Remembering Ronny Jones

NOTE: Though this was not read at Ronny's funeral at Harmony United Methodist Church, it was shared with the family.

By Suzy Barile

Many of you today are thinking, I suspect, exactly what I am: We wish our reason for being together would go away, that we would awaken from this bad dream. But try as we have, we have awakened to the same reality. Our wish has not come true. And so we are forced to face what seems the unthinkable – life without Ronny Jones.

I am a relative newcomer to the Jones family. My daughter and I – my entire family, in fact -- “married in,” as they say. Yet there was no trial period, no testing of the waters to make certain we fit. Shirley and Ronny Jones made certain of that – and not just with us, but with everyone they met. No one was a stranger after stepping inside the Jones home.

Ronny was my mother-in-law’s first cousin’s husband. My husband John called him “Uncle” Ronny. I did the same, and I did it often, especially when we began coming to Harmony on a regular basis while working on a plan to renovate John’s grandparents’ house, just down the road from Ronny and Shirley. I spent two summers here, often alone when John was working, and sometimes with family and friends visiting.

Being alone meant that when I found yellow jackets in the yard, I called on Uncle Ronny to take care of them. The afternoon I watered the yard after planting grass seed and depleted the well’s reservoir so it made an awful grinding noise, I called Uncle Ronny. When my sister and nephews came for a visit, and we were accidentally locked out of the house, we called Uncle Ronny. At this point, I must underscore the “we,” because those nephews – Jack and Joseph and Jesse – thought Ronny was their uncle, as well, and he never told them differently. They never hesitated to ride their bikes down the road to see if Uncle Ronny was there to visit for awhile or to have him fix a sticking bike fender or to ask for whatever it was they needed. “We’ll go get Uncle Ronny,” they would say when problems arose.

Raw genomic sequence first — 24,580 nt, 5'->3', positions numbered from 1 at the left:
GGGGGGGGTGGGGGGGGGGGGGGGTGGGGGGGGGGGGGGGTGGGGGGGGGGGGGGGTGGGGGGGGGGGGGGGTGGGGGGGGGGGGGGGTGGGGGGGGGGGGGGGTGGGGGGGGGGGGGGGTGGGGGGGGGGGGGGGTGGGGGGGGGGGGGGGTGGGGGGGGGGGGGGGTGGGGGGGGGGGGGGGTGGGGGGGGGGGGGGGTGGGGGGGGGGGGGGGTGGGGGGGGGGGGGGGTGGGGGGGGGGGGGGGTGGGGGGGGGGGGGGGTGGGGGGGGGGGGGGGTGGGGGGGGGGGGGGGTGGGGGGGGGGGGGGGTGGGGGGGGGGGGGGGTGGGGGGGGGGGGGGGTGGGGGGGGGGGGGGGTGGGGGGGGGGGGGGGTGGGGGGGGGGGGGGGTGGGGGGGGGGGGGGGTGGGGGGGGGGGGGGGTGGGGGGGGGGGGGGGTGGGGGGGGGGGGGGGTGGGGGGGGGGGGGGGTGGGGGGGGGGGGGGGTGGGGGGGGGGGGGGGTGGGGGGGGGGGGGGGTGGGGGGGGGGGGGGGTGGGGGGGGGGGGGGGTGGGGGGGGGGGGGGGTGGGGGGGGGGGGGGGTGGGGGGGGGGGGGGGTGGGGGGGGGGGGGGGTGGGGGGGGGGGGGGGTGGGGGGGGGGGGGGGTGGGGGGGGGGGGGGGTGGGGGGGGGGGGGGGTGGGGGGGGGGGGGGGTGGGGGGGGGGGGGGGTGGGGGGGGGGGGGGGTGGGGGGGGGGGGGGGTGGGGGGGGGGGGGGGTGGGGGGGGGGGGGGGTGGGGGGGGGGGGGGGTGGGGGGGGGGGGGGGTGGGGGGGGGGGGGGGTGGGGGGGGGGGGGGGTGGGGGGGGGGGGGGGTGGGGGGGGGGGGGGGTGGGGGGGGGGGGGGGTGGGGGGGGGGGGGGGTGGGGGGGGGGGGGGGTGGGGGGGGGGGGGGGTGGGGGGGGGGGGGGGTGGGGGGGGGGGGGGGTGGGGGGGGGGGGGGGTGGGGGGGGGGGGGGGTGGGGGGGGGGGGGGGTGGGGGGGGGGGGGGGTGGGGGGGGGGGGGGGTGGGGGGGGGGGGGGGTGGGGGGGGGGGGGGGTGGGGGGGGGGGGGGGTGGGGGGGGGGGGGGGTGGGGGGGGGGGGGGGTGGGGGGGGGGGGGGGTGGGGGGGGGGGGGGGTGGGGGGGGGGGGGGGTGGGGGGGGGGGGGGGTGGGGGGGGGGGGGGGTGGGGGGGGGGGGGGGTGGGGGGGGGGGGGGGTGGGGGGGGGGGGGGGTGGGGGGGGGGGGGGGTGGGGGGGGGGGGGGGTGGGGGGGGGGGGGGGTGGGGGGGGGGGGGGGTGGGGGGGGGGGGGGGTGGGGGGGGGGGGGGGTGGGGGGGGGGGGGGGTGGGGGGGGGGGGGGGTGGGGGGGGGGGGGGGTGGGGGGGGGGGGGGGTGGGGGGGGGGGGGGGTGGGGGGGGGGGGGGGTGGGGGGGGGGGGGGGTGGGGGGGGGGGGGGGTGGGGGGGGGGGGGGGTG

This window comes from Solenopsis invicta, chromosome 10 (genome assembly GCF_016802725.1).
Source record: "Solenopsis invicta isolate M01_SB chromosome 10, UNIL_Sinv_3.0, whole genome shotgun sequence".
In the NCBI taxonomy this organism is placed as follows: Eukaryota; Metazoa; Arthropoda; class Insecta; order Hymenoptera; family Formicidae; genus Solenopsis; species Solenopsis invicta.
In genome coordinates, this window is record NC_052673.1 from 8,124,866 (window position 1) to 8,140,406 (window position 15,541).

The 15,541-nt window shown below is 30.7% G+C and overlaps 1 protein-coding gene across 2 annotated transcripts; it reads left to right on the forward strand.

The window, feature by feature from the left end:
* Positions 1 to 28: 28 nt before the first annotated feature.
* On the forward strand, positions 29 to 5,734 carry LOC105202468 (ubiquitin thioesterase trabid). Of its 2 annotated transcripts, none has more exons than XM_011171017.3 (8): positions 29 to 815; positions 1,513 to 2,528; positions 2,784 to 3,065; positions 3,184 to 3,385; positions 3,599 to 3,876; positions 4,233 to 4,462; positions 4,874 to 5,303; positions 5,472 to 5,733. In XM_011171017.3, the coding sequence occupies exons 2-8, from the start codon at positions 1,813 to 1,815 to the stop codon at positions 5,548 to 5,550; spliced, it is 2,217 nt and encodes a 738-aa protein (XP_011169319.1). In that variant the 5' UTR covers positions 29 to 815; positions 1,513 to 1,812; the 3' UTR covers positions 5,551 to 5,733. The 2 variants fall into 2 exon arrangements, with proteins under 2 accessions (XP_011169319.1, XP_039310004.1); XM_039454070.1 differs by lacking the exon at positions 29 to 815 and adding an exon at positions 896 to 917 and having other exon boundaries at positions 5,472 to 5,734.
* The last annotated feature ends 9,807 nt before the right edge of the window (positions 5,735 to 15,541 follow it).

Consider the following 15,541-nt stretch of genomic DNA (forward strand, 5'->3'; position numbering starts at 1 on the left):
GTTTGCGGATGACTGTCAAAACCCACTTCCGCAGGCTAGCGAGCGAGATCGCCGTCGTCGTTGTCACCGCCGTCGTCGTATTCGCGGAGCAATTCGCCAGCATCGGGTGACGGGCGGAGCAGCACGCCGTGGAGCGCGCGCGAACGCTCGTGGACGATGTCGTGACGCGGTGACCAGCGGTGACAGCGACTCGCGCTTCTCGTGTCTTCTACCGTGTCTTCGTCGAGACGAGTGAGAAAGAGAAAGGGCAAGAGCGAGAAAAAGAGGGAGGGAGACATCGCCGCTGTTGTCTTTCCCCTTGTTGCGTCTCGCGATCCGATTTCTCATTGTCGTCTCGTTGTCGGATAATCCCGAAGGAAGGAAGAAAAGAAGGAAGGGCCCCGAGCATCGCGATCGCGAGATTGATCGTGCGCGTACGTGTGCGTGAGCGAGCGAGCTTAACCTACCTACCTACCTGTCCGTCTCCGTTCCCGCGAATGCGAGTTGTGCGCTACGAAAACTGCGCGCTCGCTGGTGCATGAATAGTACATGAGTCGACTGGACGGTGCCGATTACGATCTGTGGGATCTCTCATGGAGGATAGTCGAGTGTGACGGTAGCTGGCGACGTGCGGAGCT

But we are not the only ones who would call on Ronny, and as when we called, he never hesitated to stop what he was doing to lend a hand. Many a veteran’s family gravitated to his warm smile as he traveled around Iredell County, representing the American Legion at veterans’ memorial services. He was on one committee or another at this church and served his hometown of Harmony in a variety of ways. He never lost touch with those he worked with, even after his retirement. Uncle Ronny loved his family and his friends and his neighbors as fervently as Jesus had commanded him to do – and he did it the right way: loving them as he did himself.

The selfishness of why we have gathered cannot be overlooked, either. We are here because we loved Ronny, because we appreciated that he did always drop whatever he was doing to help us or comfort us or offer us sage advice. And we are asking: Who will do that now?

For me and John, who will convince the company that is to dig our new well that it must be dug where Ronny doused for water? Who will show us how to plant our very first Harmony garden this summer? Who will talk basketball and football with me? Who will drop what he is doing when any of us calls?

And who will greet us as Ronny always did: “Hey, Jowhn. Hey, Suuuzy”? I’m certain he drawled your name as he did ours!

Yes, we all must now face the unthinkable – life without Ronny Jones. It is something not one of us, I am certain, wants to do.